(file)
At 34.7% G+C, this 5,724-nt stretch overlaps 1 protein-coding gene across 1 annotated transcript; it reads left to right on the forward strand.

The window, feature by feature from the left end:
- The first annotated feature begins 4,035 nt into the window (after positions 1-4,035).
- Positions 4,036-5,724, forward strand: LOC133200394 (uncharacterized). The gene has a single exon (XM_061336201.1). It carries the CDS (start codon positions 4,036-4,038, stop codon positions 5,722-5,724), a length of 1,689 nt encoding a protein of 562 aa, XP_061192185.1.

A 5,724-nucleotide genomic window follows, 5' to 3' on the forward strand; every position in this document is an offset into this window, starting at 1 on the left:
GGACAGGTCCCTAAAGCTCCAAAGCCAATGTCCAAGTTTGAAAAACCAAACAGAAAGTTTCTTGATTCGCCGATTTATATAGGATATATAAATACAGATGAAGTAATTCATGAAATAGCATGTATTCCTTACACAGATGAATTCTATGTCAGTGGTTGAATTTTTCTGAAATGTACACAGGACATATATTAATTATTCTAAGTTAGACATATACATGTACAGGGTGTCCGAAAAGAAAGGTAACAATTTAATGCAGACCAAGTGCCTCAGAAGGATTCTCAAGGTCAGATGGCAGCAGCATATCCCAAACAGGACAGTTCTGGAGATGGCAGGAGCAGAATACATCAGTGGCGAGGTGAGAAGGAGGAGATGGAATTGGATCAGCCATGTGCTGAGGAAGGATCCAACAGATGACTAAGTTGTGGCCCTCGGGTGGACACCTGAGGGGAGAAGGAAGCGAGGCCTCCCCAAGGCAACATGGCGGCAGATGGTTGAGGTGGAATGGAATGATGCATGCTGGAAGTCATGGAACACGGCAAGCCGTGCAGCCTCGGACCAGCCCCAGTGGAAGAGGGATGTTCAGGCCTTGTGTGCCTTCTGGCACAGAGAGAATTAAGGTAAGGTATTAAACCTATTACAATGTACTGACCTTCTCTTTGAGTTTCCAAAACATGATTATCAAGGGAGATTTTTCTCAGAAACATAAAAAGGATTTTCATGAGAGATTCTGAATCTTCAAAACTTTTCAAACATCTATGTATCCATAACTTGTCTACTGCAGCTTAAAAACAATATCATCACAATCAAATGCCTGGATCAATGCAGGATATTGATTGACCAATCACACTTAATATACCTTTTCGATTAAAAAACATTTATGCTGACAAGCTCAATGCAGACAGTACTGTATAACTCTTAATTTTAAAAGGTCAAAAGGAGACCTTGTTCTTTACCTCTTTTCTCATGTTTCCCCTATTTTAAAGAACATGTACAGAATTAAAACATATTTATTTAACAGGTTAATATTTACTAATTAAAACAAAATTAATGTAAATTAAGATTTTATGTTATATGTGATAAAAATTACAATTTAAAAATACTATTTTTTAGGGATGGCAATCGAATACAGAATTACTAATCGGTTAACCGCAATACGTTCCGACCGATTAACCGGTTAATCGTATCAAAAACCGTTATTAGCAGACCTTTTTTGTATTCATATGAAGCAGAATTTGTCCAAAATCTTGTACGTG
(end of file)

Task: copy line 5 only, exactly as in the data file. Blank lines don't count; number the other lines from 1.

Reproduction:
A 5,724-nucleotide genomic window follows, 5' to 3' on the forward strand; every position in this document is an offset into this window, starting at 1 on the left: